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Authority to adopt resolutions at the shareholders' meeting

The authority to adopt a shareholders' resolution may be assigned to the head of the shareholders' meeting by majority resolution of the shareholders. This authorization is not at all only a formal position but can influence the course of shareholder resolutions.


The case decided by the Cologne Higher Regional Court concerned the authority of the chairman of the shareholders' meeting to determine whether a shareholders' resolution has been passed. The case was based on the following facts:

Three shareholders were involved in a limited liability company ("GmbH"), each of whom was also managing director of the GmbH.

After several years of cooperation, one of the managing partners - the plaintiff - decided to leave the company. Negotiations with his fellow partners about leaving the company by mutual agreement remained unsuccessful. As a result, the plaintiff declared his withdrawal as shareholder of the company as of the the end of the following calendar year. He also resigned from his position as managing director with immediate effect.

Shortly thereafter, his co-shareholders arranged for various shareholder resolutions to be adopted. Against the votes of the plaintiff, it was inter alia decided to significantly increase the managing director compensation for the remaining shareholders with retroactive effect. It was also decided (again against the votes of the plaintiff) that one of the co-shareholders should be authorized to formally adopt resolutions at shareholders' meetings as chairman of the meeting.

The plaintiff brought an action against the shareholder resolutions. The Cologne Regional Court upheld the action in part. Both parties appealed against this ruling.

Judgment of the Cologne Higher Regional Court of July 21, 2022 (Case No. 18 U 139/21)

The Higher Regional Court of Hamm dismissed both appeals. Like the Cologne Regional Court before it, it held that the resolution on the retroactive increase in the compensation of individual managing directors was invalid due to a breach of the principle of equal treatment. However, the Cologne Higher Regional Court considered the resolution to assign the authority to adopt resolutions to a co-shareholder to be effective.

Practical advice

If shareholders quarrel in the context of a shareholders' meeting it is not always clear which resolution has actually been passed in the end. This happens particularly often if the shareholders assert mutual voting prohibitions (i.e. in cases where shareholders want to exclude each other from the company for good cause). It is then often uncertain which vote was effective at all. In such situation the parties involved have to ask themselves which resolution has been validly passed or - to put it another way - for or against which resolution they actually have to take legal action.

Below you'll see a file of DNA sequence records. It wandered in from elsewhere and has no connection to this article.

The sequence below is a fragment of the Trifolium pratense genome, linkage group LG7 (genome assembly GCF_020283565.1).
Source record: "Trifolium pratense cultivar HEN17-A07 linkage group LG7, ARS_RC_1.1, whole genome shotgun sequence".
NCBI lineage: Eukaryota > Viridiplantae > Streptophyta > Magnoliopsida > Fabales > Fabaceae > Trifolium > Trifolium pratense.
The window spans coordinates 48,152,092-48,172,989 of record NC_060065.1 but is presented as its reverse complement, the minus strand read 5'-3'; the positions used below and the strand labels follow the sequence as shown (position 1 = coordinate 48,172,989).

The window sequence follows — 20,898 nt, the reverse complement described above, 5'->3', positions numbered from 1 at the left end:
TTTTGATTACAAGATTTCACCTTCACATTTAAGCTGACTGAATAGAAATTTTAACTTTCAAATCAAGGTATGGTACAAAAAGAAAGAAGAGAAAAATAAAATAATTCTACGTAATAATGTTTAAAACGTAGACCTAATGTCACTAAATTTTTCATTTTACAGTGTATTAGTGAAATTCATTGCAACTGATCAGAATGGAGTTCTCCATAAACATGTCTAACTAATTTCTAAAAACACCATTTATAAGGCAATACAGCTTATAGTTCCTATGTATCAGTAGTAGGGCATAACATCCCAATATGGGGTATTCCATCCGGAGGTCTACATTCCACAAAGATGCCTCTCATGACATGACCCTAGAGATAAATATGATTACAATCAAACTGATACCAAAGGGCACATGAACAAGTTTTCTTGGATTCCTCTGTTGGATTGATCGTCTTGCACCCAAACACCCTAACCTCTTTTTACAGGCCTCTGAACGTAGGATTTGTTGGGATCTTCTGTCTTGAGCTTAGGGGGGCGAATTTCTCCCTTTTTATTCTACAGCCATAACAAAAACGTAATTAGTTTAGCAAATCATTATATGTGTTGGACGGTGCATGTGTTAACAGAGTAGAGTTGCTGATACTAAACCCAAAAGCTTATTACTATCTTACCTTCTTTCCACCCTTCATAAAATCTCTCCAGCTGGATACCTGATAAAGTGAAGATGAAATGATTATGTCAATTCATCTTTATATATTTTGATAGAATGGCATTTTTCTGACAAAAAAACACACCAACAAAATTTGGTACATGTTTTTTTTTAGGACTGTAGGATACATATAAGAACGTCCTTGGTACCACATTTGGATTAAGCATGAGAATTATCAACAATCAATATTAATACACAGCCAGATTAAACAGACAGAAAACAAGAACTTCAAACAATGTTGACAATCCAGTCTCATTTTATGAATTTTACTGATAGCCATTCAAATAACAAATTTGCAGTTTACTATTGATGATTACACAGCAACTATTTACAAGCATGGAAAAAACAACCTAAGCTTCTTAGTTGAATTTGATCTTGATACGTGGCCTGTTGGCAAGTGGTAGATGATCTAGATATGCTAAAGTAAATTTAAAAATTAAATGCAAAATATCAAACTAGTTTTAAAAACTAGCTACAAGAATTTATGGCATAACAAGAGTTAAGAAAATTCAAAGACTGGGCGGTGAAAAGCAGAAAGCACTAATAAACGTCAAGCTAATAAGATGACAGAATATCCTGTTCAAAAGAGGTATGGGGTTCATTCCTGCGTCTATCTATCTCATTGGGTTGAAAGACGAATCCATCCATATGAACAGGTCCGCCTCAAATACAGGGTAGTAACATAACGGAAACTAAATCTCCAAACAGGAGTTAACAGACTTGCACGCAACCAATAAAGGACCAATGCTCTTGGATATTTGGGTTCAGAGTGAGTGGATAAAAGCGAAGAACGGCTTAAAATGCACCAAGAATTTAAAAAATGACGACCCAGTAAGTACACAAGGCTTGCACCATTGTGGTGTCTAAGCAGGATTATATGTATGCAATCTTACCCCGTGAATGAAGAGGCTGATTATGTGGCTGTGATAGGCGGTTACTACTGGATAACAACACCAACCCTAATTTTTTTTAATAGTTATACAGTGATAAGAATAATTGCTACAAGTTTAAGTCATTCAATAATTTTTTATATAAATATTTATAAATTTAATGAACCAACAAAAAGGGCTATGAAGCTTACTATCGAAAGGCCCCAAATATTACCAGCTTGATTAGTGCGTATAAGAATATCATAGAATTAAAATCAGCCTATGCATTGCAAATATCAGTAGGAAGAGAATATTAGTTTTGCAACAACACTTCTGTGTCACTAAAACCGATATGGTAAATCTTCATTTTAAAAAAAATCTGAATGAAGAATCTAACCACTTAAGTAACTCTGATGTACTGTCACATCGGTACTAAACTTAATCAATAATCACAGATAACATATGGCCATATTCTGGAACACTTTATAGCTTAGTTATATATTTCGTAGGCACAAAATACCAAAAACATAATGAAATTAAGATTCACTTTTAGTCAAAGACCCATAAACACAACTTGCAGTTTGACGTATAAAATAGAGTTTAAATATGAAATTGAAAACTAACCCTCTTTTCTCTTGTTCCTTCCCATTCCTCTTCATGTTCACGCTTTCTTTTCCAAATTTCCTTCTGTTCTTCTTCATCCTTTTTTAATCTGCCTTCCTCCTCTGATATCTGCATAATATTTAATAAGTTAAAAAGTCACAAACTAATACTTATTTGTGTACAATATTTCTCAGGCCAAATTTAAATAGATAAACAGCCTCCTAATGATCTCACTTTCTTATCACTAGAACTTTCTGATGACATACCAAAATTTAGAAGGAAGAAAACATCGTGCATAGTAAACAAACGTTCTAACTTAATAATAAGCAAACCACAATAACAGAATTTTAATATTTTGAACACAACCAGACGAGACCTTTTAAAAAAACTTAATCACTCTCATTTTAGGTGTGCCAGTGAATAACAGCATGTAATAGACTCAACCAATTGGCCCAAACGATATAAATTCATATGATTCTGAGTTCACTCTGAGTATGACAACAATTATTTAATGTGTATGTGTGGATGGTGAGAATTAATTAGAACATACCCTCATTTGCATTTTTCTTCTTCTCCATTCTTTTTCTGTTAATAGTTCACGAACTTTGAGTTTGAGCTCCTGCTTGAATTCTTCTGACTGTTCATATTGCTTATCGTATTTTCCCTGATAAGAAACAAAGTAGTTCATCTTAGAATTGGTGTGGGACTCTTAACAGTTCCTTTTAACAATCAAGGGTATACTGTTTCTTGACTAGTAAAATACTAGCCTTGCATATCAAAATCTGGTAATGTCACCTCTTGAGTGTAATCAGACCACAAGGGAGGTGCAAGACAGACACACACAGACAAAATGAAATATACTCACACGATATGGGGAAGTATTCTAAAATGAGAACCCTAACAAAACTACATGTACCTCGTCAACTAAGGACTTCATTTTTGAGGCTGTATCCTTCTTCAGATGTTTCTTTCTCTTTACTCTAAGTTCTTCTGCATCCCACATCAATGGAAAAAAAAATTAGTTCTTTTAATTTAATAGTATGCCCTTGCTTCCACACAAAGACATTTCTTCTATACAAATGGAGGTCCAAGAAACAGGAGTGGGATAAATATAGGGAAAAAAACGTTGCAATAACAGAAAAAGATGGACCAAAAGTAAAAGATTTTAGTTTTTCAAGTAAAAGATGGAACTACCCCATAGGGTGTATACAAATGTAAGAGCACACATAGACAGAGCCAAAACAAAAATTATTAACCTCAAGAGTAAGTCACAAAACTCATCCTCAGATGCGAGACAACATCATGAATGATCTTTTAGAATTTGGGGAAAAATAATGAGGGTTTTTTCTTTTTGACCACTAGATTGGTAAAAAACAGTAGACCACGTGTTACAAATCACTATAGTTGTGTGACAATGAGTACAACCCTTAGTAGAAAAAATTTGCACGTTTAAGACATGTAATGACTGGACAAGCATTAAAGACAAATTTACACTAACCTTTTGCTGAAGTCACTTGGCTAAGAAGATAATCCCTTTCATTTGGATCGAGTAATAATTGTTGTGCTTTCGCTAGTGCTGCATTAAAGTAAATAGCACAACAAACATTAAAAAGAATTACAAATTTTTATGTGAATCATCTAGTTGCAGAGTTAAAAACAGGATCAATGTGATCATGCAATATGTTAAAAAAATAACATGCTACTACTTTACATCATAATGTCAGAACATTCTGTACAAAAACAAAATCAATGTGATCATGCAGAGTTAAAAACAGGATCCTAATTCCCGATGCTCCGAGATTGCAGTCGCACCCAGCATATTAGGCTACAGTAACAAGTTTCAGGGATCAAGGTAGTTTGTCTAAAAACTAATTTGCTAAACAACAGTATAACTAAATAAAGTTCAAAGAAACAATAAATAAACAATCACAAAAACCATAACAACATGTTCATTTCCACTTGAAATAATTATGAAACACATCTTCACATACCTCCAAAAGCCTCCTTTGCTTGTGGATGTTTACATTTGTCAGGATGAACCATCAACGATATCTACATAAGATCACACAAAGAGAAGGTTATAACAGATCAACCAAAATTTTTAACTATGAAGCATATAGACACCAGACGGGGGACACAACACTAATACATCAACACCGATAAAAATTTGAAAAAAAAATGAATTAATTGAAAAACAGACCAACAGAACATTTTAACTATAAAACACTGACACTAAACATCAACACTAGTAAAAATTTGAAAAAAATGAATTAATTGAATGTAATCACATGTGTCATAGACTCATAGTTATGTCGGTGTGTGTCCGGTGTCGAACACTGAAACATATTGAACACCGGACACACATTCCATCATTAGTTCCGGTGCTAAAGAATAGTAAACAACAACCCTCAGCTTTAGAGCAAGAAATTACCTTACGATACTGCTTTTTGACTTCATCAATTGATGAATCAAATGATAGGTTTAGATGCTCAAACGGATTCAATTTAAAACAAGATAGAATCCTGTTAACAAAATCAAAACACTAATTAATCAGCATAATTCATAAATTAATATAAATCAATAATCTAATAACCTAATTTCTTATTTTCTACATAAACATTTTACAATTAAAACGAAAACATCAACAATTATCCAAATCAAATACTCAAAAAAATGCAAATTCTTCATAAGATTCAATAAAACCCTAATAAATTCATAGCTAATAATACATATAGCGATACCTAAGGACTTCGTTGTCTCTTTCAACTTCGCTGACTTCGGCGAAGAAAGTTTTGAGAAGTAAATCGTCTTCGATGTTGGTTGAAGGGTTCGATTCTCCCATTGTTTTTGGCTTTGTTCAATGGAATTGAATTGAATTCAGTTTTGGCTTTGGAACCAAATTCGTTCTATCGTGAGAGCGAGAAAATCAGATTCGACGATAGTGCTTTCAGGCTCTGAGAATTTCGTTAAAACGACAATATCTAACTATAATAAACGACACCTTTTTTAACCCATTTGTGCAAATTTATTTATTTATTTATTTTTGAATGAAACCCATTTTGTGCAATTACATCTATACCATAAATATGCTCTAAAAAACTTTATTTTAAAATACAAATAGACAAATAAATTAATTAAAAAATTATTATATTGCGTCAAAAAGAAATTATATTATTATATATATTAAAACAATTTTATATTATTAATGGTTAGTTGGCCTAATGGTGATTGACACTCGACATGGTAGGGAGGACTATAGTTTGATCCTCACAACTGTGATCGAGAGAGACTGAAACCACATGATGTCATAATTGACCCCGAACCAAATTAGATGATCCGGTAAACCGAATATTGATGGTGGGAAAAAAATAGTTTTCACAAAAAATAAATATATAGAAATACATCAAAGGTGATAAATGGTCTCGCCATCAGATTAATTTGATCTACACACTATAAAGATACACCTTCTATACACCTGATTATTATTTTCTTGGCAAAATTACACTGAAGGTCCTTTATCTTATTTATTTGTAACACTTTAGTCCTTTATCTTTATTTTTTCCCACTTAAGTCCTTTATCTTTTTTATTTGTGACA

The answer to this question is easier to find if the shareholders' meeting is led by a meeting chairman. As a rule, he or she will not only record the individual votes cast but will also formally declare that resolutions have or have not been passed (taking into account any voting prohibitions). Although this declaration is not constitutive, i.e. an invalid resolution does not become effective by it, the resolution is however binding at least for the time being. This means: If a shareholder does not agree with the shareholder resolution declared by the chairman, he or she must become active and take action against the resolution by filing an action for annulment. This court action usually is subject to a time limit. If the shareholder misses the deadline, the adopted resolution becomes effective.

A chairman of the meeting therefore does not only have a formal position, but can influence the course of shareholder resolutions. For this reason, it can make sense to secure this position within the shareholder meeting. Provisions in regarding of the chairing of shareholder meetings may already been set in the articles of association. For example, a chairman of the meeting can be named or the modalities of his appointment can be stipulated. The powers of the chairman of the meeting can also be regulated; this applies in particular to the question of whether he should be authorized to declare shareholder resolutions to be passed or not passed.

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